Chantal Beauvais

Chantal Beauvais

August 20, 2012

The spiritual poverty in our society is due to the availability of too many forms of spirituality rather than too few, says Ottawa philosopher Chantal Beauvais.

Like the Samaritan women in John's Gospel, men and women in our contemporary society are going to fountains where they are greeted by a plethora of people who sell water, Beauvais said.

Many are disappointed by the offers, and keep looking for other offers, but many others find something that they find satisfying for the time being.

"It's far from being a simple journey for people," Beauvais said. "We are constantly bombarded with various promises of happiness."

It is too easy, she said, to accuse people of being morally bankrupt when, in fact, there is an "overcrowding of our spiritual space" and people don't know which option to choose.

Beauvais, rector of Saint Paul University in Ottawa, was a keynote speaker at the 92nd annual national convention of the Catholic Women's League of Canada at Shaw Conference Centre Aug 12-15.

"In my view, people are not closed-minded about faith, they are simply spiritually overwhelmed," she said before an audience of 900 convention delegates from across Canada.

Catholics believe Jesus' promise of happiness is worth paying attention to.

But Beauvais said it's not necessarily easy for people to differentiate between promises that have the potential to sustain a quest for meaning over a lifetime and those that will simply make them forget for a while that they are thirsty.

What we need to do, she said, is to create environments where people become spiritually aware. First, we must become open-minded and receptive to others.

"We need courage to listen to our contemporaries, especially when they disagree with us," Beauvais said, quoting Dominican Timothy Radcliffe.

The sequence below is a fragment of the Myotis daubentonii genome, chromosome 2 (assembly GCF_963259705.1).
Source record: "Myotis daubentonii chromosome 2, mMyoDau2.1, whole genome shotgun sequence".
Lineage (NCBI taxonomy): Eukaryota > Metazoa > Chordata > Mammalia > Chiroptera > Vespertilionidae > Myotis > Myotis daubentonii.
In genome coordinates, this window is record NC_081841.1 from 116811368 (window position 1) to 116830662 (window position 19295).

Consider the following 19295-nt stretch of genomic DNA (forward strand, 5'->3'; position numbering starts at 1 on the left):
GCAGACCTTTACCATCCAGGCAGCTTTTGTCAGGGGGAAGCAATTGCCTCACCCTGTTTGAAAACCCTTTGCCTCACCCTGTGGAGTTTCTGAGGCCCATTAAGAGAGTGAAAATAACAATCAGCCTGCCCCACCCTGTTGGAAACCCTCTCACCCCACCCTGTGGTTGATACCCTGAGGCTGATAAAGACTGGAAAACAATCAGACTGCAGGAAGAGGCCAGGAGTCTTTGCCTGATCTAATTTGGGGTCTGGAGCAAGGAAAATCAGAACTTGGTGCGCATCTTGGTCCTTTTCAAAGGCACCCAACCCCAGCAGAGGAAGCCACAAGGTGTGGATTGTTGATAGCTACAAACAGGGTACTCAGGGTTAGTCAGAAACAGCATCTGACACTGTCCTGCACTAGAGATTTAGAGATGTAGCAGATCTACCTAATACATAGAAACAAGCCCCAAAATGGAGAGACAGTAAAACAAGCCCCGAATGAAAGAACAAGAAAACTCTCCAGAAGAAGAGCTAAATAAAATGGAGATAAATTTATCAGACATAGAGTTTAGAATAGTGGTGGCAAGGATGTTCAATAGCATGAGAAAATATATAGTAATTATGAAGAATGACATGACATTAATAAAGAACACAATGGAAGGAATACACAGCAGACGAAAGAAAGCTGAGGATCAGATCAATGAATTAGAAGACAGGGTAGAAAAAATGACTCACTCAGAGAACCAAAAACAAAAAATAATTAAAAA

"They too call us to conversion. We must be prepared to get out of our depth, address questions to which we do not have the answers, and not be afraid to admit that we need help to find them.


"We must not be so obsessed by our ideological purity that we fear to get involved in this messy world. Jesus associated with everyone, whatever their morals, so that he might offer them his wide-open hospitality."

Beauvais said sometimes we are so comfortable with our own ideas and values that we are closed to ideas falling outside our comfort zone.

"We only want to associate with people who think like us."

Beauvais said people of other religions as well as people who don't affiliate with any religion yearn for what all human beings want: happiness.

We need to listen with respect and compassion to people who seek spiritual hospitality in our midst, she said.

Christianity has a rich history of spiritualities, but not enough people know about this reality, Beauvais lamented.


"It is as if the inner life of religion is invisible to many people. So they will not necessarily think about Christianity as a spiritually friendly place."

Yet, the same people who might not embrace what they perceive as a rigid religion will sometimes submit to bizarre practices in order to find relief.

"Unfortunately, there are also a lot of people who are improvising themselves as spiritual guides, and who are causing more damage than healing," she said.


"Jesus warned us about false shepherds. Our quest for spiritual relief can lead us on very risky paths. We've all heard of sad situations where people fall prey to self-proclaimed gurus. Guiding others in their spiritual quest requires a lot of knowledge."

Beauvais said a solid background in theology and rigorous training in spiritual direction is necessary to start acting as a spiritual mentor.

"I might add, even if one is not interested in becoming a spiritual mentor, any person who takes their faith seriously should be interested in learning more about it. Studying theology is part of becoming a mature believer."